In AI, Computer Vision

3 Ways AI Can Improve Healthcare

By Monica Watson

Artificial intelligence is having a huge impact across almost every industry. It's even being used to save lives. In the healthcare world, few innovations are seen as important for the future of health as AI. As you can see from the chart below, only analytics management is ahead.

What technologies will drive innovation in healthcare?

Source: Technology Innovation in Healthcare Survey, HIMSS Media

Source: Technology Innovation in Healthcare Survey, HIMSS Media

Many health companies and startups are already finding methods of implementing AI to save lives across the world - providing an unprecedented level of healthcare access. In this post, I'll run through 3 ways AI is improving access to healthcare. 

1. Precision Medicine Powered by AI

According to NIMML, a laboratory at VirginiaTech Biocomplexity Institute, "autoimmune diseases, infectious disease, and cancer have become increasingly difficult to treat using conventional methods that do not take into account individual genetic, environmental, and lifestyle differences. The 'one-size-fits-all' approach to healthcare no longer works." That's where precision medicine, powered by machine learning, comes in.

Precision medicine promises to bring the right treatment to the right patient at the right time. In his talk embedded below, Matthew Might, director of the Hugh Kaul Personalized Medicine Institute at the University of Alabama Birmingham, explores the development of an algorithm for delivering precision medicine in practice and how it optimizes healthcare outcomes for patients with respect to their medical data.  

 

2. Access to Specialist Support

i-Nside is a worldwide leader in endoscopic technology. With a small device you can attach to any smartphone, i-Nside can take professional-grade medical images of the human ear and (with computer vision - a form of artificial intelligence) use them to diagnose. This is particularly important for areas where specialists are either scarce or nonexistent.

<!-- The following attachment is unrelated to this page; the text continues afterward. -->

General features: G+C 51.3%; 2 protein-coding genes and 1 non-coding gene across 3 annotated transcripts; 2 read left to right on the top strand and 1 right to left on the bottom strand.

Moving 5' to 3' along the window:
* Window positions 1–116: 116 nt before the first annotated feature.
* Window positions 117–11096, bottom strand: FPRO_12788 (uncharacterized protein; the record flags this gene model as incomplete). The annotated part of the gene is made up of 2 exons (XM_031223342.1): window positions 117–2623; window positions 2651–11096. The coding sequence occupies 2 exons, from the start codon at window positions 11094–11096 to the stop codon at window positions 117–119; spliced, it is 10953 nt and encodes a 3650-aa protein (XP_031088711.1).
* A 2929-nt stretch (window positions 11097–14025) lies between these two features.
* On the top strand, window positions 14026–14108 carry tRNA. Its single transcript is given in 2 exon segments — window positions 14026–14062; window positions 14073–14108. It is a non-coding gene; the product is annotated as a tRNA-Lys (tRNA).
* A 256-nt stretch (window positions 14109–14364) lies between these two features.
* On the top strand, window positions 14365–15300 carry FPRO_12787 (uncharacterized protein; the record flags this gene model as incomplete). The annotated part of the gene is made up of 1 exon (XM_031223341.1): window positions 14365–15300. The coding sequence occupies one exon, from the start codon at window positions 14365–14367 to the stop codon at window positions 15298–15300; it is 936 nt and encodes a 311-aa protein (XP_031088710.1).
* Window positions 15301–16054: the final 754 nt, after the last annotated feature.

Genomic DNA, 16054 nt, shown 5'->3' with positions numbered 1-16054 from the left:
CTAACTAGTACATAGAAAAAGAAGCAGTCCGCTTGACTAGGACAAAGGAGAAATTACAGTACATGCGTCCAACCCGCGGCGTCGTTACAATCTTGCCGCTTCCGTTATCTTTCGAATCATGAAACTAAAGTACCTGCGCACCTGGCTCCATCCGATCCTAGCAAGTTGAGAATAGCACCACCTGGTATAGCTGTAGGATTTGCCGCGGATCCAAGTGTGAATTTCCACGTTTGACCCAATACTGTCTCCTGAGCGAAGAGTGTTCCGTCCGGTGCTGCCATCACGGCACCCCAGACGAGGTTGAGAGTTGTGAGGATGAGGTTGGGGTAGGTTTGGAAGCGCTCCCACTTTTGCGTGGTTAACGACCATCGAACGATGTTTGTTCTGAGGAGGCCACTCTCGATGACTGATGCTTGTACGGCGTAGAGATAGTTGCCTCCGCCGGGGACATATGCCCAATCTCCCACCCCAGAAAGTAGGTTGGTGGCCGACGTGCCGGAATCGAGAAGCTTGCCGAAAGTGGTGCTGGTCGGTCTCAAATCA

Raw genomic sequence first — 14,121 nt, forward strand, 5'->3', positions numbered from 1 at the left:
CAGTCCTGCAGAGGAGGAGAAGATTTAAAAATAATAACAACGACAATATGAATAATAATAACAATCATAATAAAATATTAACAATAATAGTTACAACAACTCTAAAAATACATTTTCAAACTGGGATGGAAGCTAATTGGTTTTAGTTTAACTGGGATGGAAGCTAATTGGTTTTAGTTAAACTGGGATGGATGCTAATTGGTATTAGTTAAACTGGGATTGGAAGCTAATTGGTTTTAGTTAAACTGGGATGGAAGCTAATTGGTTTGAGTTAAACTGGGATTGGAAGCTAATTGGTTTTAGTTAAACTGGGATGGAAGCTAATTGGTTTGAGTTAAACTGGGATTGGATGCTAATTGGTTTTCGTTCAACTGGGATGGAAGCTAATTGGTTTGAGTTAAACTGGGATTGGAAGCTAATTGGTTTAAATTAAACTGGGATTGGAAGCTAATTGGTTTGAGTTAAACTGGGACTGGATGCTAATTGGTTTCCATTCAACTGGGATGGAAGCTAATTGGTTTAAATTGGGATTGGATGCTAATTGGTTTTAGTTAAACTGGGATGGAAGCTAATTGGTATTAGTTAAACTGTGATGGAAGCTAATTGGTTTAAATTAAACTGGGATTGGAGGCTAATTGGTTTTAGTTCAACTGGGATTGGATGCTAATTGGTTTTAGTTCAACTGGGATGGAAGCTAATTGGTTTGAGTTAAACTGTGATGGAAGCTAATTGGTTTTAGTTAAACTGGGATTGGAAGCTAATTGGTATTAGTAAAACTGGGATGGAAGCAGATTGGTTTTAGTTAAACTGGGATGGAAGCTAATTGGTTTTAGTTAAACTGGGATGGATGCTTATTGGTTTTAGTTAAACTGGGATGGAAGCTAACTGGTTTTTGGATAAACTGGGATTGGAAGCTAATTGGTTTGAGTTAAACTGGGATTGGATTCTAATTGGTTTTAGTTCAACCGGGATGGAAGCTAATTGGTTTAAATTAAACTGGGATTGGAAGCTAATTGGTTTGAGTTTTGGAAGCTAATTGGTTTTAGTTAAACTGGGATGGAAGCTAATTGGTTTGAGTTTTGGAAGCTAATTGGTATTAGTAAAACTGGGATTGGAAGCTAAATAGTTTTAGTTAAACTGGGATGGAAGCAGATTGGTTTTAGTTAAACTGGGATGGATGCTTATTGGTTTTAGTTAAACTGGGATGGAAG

3. More Efficient Doctor Visits

The standard doctor visit tends to go something like this: arrive, fill out forms, meet with a physician assistant who puts your information into a computer, wait an unknown amount of time while staring at the weird human anatomy posters that always seem to be hung around, meet with your actual doctor for a few minutes where they look at a chart, share their thoughts, and then send you out the door. Not exactly the most effective use of anyone's time and not exactly the personal touch most people would want from the person expected to help keep them healthy. 

According to a recent study in the Annals of Internal Medicine, for every hour physicians are seeing patients, they are spending nearly two additional hours on paperwork. Alleviating this would free up time for doctors and nurses to do what they do best: interact with and counsel patients.

According to HealthAffairs, "By auto-populating structured data fields (for example, allergies and problem lists) from open-ended physician notes, querying relevant data from prior clinical records, and transcribing recorded patient encounters, AI has enormous potential to free physicians from their computers and dramatically reduce documentation burden. Examples include clinical language understanding applications that analyze physician free-text narratives and extract problems and allergies as structured data."

AI's impact on healthcare is just beginning to be understood, but what is clear is that there is a real opportunity to augment doctors to improve everyone's lives and health. 

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